The global items were an overall rating of the hospital and the patient’s likelihood of recommending the hospital to friends and family. Because these 2 global measures were highly correlated, we only used the recommendation measure for analyses. The patient satisfaction score is the percentage of patients with the highest possible rating on the metric. We averaged the scores in the same category, and then divided these scores into quartiles (eAppendix Table 1).
Multiple hospital characteristics were included as covariates in the analyses. Hospitals’ geographic characteristics included whether they were located in an urban or rural setting and their census region locations (northeast, midwest, west, or south). Teaching status was determined by whether a hospital received a teaching hospital payment adjustment from CMS. Hospital ownership was classified as public, for-profit private, nonprofit private, or other. We classified hospitals as small, medium, or large according to the number of beds, teaching status, and region, following the definition used by the Healthcare Cost and Utilization Project.17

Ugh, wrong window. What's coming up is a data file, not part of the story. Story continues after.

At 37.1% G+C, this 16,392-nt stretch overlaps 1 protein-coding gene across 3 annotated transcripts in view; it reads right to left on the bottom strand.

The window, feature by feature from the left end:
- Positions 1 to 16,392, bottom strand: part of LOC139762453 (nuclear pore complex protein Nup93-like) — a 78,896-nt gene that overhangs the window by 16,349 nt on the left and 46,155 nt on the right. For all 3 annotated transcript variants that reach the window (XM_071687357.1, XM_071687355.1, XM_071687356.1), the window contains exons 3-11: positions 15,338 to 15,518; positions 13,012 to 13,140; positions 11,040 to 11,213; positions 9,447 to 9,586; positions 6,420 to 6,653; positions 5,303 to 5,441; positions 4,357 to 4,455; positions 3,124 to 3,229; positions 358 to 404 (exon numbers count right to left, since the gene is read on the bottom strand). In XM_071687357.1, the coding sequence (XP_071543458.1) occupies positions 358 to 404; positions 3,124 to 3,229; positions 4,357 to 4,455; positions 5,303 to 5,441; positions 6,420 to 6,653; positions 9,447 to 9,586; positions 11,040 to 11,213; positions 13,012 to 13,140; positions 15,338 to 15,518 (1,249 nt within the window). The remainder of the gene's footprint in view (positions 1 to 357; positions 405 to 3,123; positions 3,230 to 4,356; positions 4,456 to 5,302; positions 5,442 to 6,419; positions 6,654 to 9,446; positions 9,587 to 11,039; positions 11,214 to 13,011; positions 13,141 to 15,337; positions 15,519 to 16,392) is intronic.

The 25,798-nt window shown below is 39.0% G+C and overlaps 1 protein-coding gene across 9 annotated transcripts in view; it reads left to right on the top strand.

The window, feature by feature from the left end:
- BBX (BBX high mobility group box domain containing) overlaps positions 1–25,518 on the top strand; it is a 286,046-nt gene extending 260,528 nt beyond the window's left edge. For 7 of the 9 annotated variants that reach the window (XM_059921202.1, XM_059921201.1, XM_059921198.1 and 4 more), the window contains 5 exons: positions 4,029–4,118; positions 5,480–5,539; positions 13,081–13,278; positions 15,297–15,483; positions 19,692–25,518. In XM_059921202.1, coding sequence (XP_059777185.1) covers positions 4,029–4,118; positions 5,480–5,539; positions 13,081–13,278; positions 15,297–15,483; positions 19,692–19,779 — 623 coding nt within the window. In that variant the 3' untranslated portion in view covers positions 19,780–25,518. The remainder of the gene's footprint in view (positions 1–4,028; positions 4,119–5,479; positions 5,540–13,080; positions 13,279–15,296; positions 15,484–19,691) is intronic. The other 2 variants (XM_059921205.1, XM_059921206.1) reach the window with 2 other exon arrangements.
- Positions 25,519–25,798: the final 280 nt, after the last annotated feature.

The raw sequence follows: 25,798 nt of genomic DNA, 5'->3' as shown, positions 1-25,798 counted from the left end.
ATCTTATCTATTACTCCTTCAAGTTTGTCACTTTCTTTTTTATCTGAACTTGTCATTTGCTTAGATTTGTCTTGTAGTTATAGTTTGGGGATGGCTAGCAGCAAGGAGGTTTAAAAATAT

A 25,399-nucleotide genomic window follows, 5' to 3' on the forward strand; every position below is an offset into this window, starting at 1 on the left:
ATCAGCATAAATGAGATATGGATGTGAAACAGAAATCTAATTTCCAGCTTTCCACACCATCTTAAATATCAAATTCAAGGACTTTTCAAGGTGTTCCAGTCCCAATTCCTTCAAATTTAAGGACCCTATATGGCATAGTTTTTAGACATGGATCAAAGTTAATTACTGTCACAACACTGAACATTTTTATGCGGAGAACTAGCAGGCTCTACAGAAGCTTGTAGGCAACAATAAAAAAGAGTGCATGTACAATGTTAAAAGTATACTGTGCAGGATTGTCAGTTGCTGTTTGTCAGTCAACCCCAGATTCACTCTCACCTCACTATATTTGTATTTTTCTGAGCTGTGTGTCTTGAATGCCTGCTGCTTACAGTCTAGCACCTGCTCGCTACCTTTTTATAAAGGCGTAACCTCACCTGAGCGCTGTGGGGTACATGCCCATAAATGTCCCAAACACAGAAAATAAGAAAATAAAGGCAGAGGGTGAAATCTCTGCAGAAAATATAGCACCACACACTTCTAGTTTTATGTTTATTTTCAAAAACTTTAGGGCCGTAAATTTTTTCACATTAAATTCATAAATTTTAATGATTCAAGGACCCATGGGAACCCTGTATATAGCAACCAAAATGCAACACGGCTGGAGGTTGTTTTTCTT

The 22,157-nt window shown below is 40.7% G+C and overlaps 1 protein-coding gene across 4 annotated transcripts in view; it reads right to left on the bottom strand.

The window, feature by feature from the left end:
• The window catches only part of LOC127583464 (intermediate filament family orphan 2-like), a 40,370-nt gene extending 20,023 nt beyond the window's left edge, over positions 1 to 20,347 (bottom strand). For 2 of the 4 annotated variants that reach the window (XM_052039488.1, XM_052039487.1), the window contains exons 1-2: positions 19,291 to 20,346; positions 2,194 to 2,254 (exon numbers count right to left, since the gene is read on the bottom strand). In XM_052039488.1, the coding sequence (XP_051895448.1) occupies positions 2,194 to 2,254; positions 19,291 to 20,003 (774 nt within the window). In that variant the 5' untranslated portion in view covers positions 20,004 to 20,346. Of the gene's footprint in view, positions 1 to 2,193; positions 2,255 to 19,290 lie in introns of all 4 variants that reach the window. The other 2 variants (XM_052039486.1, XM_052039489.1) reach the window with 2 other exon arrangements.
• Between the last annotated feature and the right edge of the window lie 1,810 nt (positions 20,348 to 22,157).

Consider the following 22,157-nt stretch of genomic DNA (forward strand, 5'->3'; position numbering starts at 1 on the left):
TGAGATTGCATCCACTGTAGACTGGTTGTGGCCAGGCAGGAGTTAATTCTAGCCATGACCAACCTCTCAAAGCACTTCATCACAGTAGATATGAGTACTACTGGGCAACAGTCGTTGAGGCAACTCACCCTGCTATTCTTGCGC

Disproportionate share hospitals (DSH) were defined by CMS as the sum of the percentage of Medicare and Medicaid days that were attributed to low-income patients who were Supplementary Security Income eligible. We also determined from these data whether or not a hospital participated in a stroke care registry.
We first described the distribution of hospital characteristics in those that reported stroke outcome measures or cost information. Categorical data were presented as counts with percentages and continuous variables were presented as medians with interquartile ranges.